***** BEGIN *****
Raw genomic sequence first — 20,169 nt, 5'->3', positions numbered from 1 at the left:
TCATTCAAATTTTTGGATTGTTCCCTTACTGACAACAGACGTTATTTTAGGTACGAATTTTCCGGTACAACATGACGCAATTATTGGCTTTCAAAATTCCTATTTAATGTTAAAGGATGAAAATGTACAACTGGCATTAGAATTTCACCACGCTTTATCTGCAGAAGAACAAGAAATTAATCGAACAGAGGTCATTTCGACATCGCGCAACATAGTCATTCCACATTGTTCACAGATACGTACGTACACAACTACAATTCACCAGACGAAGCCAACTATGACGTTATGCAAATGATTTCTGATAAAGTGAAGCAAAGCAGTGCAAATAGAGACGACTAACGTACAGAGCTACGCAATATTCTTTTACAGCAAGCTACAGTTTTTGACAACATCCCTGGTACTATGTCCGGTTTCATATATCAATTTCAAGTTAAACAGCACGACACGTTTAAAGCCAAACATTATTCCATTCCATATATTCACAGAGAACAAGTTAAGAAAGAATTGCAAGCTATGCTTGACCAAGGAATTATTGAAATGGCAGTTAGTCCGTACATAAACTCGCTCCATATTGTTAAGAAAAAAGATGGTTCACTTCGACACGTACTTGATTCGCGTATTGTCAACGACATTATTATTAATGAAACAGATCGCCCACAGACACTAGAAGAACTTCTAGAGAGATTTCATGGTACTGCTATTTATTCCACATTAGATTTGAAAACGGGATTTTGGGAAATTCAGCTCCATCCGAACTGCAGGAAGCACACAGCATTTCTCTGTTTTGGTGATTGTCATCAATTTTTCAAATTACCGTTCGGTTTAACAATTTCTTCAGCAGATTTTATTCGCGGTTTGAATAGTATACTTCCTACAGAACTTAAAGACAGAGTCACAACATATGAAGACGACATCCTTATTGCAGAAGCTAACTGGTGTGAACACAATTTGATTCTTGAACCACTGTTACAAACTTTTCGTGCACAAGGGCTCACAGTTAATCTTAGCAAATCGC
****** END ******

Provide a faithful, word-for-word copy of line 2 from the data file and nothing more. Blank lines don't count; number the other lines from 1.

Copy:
TCATTCAAATTTTTGGATTGTTCCCTTACTGACAACAGACGTTATTTTAGGTACGAATTTTCCGGTACAACATGACGCAATTATTGGCTTTCAAAATTCCTATTTAATGTTAAAGGATGAAAATGTACAACTGGCATTAGAATTTCACCACGCTTTATCTGCAGAAGAACAAGAAATTAATCGAACAGAGGTCATTTCGACATCGCGCAACATAGTCATTCCACATTGTTCACAGATACGTACGTACACAACTACAATTCACCAGACGAAGCCAACTATGACGTTATGCAAATGATTTCTGATAAAGTGAAGCAAAGCAGTGCAAATAGAGACGACTAACGTACAGAGCTACGCAATATTCTTTTACAGCAAGCTACAGTTTTTGACAACATCCCTGGTACTATGTCCGGTTTCATATATCAATTTCAAGTTAAACAGCACGACACGTTTAAAGCCAAACATTATTCCATTCCATATATTCACAGAGAACAAGTTAAGAAAGAATTGCAAGCTATGCTTGACCAAGGAATTATTGAAATGGCAGTTAGTCCGTACATAAACTCGCTCCATATTGTTAAGAAAAAAGATGGTTCACTTCGACACGTACTTGATTCGCGTATTGTCAACGACATTATTATTAATGAAACAGATCGCCCACAGACACTAGAAGAACTTCTAGAGAGATTTCATGGTACTGCTATTTATTCCACATTAGATTTGAAAACGGGATTTTGGGAAATTCAGCTCCATCCGAACTGCAGGAAGCACACAGCATTTCTCTGTTTTGGTGATTGTCATCAATTTTTCAAATTACCGTTCGGTTTAACAATTTCTTCAGCAGATTTTATTCGCGGTTTGAATAGTATACTTCCTACAGAACTTAAAGACAGAGTCACAACATATGAAGACGACATCCTTATTGCAGAAGCTAACTGGTGTGAACACAATTTGATTCTTGAACCACTGTTACAAACTTTTCGTGCACAAGGGCTCACAGTTAATCTTAGCAAATCGC